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I was going, sir, To give him welcome.
Exit Pisani. Imo. Continues well my lord ? His health, 'be
seech you ? lach. Well, madam. Imo. Is he dispos'd to mirth ? I hope, he is.
Iach. Exceeding pleasant; none a stranger there
When he was here,
I never saw him sad.
cries, O! Can my sides hold”, to think, that man,—who knows
“And I am something curious, being strange,
" To have them in safe stowage.”. Here also strange evidently means, being a stranger.
M. Mason. he is call'd The BRITON REVELLER.) So, in Chaucer's Coke's Tale, Mr. Tyrwhitt's edit. v. 4369 :
“ That he was cleped Perkin revelour." STEEVENS.
he FURNACES The thick sighs from him ;] So, in Chapman's preface to his translation of the Shield of Homer, 1598; - furnaceth the universall sighes and complaintes of this transposed world."
STEEVENS. So, in As You Like It :
And then the lover,
Laughter holding both his sides.” Steevens. So, in Troilus and Cressida, vol. viii. p. 266 :
By history, report, or his own proof,
Will my lord say so?
laughter. It is a recreation to be by, And hear him mock the Frenchman: But, heavens
know, Some men are much to blame. Imo.
Not he, I hope. lach. Not he: But yet heaven's bounty towards
Imo. What do you pity, sir ?
Am I one, sir ?
I pray you, sir,
Lach. That others do,
0!-enough, Patroclus ;
“ In pleasure of my spleen-” HARRIS.
In himself, 'tis much ;] If he merely regarded his own character, without any consideration of his wife, his conduct would be unpardonable. MALONE, count-] Old copy—account. Steevens.
I was about to say, enjoy your-But
You do seem to know
Had I this cheek To bathe my lips upon; this hand, whose touch, Whose every touch, would force the feeler's soul To the oath of loyalty"; this object, which
timely KNOWING,] Rather-timely known. Johnson. I believe Shakspeare wrote-known, and that the transcriber's ear deceived him here as in many other places. MALONE.
- For certainties
“ The remedy's then born—," MALONE. Perhaps the meaning is, as I have pointed the passage:
“ The remedy, then borne." They are either past all remedy; or, the remedy being timely suggested to us by the knowing them, they are the more easily borne. J. BOADEN.
8 What both you spur and stop.] What it is that at once incites you to speak, and restrains you from it. “Johnson.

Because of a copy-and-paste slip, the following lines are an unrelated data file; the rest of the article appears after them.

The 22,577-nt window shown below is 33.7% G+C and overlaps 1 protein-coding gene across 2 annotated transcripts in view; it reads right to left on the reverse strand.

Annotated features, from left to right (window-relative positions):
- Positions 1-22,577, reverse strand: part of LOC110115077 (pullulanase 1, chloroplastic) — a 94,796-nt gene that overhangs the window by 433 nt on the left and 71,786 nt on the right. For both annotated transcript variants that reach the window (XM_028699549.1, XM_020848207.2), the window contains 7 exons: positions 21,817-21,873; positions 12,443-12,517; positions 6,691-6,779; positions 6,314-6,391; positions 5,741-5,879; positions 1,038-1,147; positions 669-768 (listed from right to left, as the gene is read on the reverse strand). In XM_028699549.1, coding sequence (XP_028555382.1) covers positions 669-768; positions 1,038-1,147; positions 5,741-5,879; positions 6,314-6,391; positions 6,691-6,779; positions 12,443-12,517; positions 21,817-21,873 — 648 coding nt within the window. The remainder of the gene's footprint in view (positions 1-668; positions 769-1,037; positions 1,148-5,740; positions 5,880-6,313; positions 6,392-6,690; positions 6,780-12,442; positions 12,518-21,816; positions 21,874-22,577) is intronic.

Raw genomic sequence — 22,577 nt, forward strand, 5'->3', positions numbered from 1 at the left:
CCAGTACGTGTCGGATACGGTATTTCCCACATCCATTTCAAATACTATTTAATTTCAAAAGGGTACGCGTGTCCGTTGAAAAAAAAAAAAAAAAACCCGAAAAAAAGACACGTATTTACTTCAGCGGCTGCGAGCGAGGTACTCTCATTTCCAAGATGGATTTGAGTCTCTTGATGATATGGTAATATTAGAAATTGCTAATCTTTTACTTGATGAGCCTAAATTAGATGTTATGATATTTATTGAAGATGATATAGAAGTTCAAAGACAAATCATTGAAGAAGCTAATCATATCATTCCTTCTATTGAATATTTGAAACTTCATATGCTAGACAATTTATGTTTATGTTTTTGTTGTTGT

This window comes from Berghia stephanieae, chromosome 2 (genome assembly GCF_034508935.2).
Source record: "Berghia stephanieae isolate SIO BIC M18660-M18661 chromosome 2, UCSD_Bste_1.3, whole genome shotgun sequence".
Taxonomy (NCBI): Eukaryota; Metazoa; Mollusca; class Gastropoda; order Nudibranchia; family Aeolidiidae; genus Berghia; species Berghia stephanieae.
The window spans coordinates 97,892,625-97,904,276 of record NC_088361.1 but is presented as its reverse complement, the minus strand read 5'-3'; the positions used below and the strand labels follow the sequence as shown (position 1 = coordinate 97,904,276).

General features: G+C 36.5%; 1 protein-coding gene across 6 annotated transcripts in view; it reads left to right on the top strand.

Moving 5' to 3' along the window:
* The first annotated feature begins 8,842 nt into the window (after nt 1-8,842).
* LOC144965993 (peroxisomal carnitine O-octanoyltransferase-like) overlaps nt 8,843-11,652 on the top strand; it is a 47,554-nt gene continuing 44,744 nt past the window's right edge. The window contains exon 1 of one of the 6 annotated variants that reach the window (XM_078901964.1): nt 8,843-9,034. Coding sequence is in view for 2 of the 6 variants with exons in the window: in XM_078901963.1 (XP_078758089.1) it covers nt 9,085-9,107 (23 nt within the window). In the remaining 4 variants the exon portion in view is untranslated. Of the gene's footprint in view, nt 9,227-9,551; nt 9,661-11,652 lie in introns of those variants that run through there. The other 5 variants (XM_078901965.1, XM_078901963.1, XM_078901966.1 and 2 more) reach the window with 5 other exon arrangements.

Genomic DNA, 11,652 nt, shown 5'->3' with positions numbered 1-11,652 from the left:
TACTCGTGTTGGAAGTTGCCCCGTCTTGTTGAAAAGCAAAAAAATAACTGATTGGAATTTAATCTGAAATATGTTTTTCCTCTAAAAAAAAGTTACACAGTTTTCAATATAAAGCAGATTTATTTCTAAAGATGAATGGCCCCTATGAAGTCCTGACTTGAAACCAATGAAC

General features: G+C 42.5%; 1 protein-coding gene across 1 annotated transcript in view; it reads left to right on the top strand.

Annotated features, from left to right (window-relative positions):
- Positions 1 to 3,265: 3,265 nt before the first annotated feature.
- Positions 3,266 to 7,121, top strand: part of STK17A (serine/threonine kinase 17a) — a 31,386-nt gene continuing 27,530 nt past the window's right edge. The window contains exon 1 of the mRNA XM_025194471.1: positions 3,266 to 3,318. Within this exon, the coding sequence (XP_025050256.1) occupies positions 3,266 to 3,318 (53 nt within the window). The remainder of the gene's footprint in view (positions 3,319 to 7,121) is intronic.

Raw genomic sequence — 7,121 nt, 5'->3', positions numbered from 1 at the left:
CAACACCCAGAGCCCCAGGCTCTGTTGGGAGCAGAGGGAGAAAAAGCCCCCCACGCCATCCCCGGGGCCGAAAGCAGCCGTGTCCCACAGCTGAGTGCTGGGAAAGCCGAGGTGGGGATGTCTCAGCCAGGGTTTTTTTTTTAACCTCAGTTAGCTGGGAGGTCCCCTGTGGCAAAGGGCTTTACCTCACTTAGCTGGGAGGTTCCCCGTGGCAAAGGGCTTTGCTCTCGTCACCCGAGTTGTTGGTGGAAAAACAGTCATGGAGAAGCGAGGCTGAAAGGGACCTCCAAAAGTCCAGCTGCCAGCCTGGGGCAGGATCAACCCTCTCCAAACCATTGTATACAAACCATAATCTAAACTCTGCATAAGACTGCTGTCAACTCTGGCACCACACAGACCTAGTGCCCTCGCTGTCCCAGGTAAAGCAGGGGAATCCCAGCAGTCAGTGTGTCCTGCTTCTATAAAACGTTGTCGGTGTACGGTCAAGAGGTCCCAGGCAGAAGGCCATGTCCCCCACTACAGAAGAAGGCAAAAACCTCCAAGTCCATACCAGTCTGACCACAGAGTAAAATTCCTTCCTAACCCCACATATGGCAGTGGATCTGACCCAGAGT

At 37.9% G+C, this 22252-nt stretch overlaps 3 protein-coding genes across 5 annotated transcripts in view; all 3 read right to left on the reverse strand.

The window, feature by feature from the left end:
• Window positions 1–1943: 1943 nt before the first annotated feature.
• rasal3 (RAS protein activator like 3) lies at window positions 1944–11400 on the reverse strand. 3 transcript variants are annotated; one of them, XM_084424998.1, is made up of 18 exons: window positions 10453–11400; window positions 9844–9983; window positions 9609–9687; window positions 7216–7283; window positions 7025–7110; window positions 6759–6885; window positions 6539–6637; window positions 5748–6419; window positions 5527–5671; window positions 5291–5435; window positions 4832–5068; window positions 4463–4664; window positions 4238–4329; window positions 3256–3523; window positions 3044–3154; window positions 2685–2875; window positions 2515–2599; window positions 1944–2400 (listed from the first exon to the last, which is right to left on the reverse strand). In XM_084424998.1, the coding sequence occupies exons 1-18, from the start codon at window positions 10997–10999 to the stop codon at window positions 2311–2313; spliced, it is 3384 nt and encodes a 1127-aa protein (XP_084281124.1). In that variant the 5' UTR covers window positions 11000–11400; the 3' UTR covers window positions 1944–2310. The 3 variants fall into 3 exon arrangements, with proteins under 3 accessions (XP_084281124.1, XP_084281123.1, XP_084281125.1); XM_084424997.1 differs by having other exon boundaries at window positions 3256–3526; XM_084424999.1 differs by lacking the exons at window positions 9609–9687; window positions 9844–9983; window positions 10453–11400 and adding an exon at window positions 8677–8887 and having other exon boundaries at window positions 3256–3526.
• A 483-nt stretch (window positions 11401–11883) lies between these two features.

This kind of ellipsis is common in these plays. What both you spur and stop at, the poet means. See a note on Act II. Sc. III.
MALONE. The meaning is, what you seem anxious to utter, and yet withhold.' M. Mason.
The allusion is to horsemanship. So, in Sidney's Arcadia, book i. : “ She was like a horse desirous to runne, and miserably spurred, but so short-reined, as he cannot stirre forward.” Again, in Ben Jonson's Epigram to the Earl of Newcastle :
“ Provoke his mettle, and command his force.” STEEVENS. - this hand, whose touch,
would force the feeler's soul To the oath of loyalty ?] There is, I think, here a reference
Takes prisoner the wild motion of mine eye,
mount the Capitol”; join gripes with
to the manner in which the tenant performed homage to his lord. “ The lord sate, while the vassal kneeling on both knees before him, held his hands jointly together between the hands of his lord, and swore to be faithful and loyal.” See Coke upon Littleton, sect. 85. Unless this allusion be allowed, how has touching the hand the slightest connection with taking the oath of loyalty?
Holt White. The very touch of such a hand would make the feeler swear to be true. Boswell.
* Fixing it only here :) The old copy has-Fiering. The correction was made in the second folio. MALONE.
as common as the stairs That mount the Capitol ;) Shakspeare has bestowed some ornament on the proverbial phrase as common as the highway.”
STEEVENS. 3 — join gripes with hands, &c.] The old edition reads :
join gripes with hands
“ With labour) then by peeping in an eye,” &c. I read :
“—then lie peeping—." Hard with falsehood, is, hard by being often griped with frequent change of hands.' Johnson.
4 Base and UNLUSTROUS—] Old copy-illustrious. Corrected by Mr. Rowe. That illustrious was not used by our author in the sense of inlustrous or unlustrous, is proved by a passage in the old comedy of Patient Grissell, 1603 : the buttons were illustrious and resplendent diamonds.” Malone,
A “ lack-lustre eye” has been already mentioned in As You Like It. STEEVENS.
My lord, I fear,
And himself. Not I,
Let me hear no more, Iach. O dearest soul ! your cause doth strike my
heart With pity, that doth make me sick. A lady So fair, and fasten'd to an empery, Would make the great'st king double ! to be part.
ner'd With tomboys', hir'd with that self-exhibition?
5 — to an EMPERY,] Empery is a word signifying sovereign command ; now obsolete. Shakspeare uses it in King Richard III.: “ Your right of birth, your empery, your own.”
STEEVENS. 6 With TOMBOYs,) We still call a masculine, a forward girl, tomboy. So, in Middleton's Game at Chess :
“ Made threescore year a tomboy, a mere wanton.” Again, in W. Warren's Nurcerie of Names, 1581 :
“ She comes not unto Bacchus' feastes,
“ Or Flora's routes by night,
“For euery knaues delight.” Again, in Lyly's Midas, 1592: “ If thou should'st rigg up and down in our jackets, thou would'st be thought a very tomboy.” Again, in Lady Alimony:
What humourous tomboys be these ?
“ The only gallant Messalinas of our age.” It appears from several of the old plays and ballads, that the ladies of pleasure, in the time of Shakspeare, often wore the habits of young men. So, in an ancient bl. 1. ballad, entitled The Stout Cripple of Cornwall :
“ And therefore kept them secretlie
“ To feede his fowle desire,